the bowl gets dumped on the compost heap; come fall the compost gets spread about and tilled in.
and I've never seen any egg shells in the compost - so I'm thinking they break down pretty quick in a composting situation.

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Re: Eggshells for BER?

Be sure to read the Sticky on BER in the Tomatoes Forum; there is helpful information there, too.

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RogueRose
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Re: Eggshells for BER?

I don't have a compost heap :(

A compost bin is on my wishlist...there's only so much my landlords will let me do.

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rainbowgardener
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Re: Eggshells for BER?

In the meantime, you can make yourself a worm bin for turning your kitchen scraps in to nice worm castings for your garden. The first time I did a worm bin, I had it in our basement all winter and my partner never new it was there. :)
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TZ -OH6
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Re: Eggshells for BER?

You can use drywall mud or crushed up drywall, both are full of gypsum. It won't solve the problem 99% of the time, but you can use them.

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Meatburner
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Re: Eggshells for BER?

TZ -OH6 wrote:You can use drywall mud or crushed up drywall, both are full of gypsum. It won't solve the problem 99% of the time, but you can use them.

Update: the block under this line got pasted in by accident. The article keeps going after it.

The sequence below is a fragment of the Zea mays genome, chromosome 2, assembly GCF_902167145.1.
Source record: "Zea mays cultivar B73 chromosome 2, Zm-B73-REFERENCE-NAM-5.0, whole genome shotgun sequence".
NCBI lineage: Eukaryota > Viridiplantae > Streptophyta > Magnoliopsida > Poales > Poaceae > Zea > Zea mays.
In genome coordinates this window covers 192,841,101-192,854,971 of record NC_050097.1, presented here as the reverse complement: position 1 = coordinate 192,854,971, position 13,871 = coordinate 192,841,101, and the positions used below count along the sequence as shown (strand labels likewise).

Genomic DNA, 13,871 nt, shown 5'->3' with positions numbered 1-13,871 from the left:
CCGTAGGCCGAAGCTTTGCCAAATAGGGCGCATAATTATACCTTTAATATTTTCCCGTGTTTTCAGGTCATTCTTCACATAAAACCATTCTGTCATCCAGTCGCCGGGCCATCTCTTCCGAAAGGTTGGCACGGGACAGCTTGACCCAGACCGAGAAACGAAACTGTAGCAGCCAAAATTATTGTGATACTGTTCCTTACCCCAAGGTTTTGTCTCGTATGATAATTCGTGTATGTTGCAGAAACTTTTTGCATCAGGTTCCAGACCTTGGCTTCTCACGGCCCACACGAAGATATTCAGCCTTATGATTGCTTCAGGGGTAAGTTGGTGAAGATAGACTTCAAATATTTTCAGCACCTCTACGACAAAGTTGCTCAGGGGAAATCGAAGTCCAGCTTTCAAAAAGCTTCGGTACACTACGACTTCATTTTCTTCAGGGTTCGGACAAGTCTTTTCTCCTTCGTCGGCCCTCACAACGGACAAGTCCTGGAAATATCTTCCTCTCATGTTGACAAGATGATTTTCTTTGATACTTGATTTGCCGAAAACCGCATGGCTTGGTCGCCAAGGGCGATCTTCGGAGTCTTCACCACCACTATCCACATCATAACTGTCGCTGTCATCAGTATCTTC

Then why do that if it doesn't work 99% of the time? Help me out here TZ.
Last edited by webmaster on Mon Jun 17, 2013 2:54 pm, edited 1 time in total.

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rainbowgardener
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Re: Eggshells for BER?

BER is one of those things that is very subject to superstitions based on the post hoc ergo propter hoc [after this therefore because of this] fallacy. As noted it is often self limiting. So people put gypsum or epsom salts or eggshells or cement! or whatever in their soil and voila the BER goes away. So clearly the whatever in the soil must have cured the BER, not paying attention to the fact that it would have gone away on its own.

But if it makes you feel better to be doing something, as long as the something you are doing is harmless....
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Re: Eggshells for BER?

I'm just throwing out another home remedy or two that have been posted on forums before. I find it funny that people will pay for tums tablets but won't go to a garden center and pay $3 for a 40lb bag of powdered or prilled limestone, or gypsum. If your local soil is deficient a local garden center will have the stuff. Limestone/garden lime is common even in areas with more or less normal soils. A bag of peatmoss mixed into the soil plus a little garden lime to buffer the pH and you are doing about as much as you can to help the soil retain water short of growing your own compost. By the time you see BER the damage is done for the season usually anyway so prepare to fight it for next year.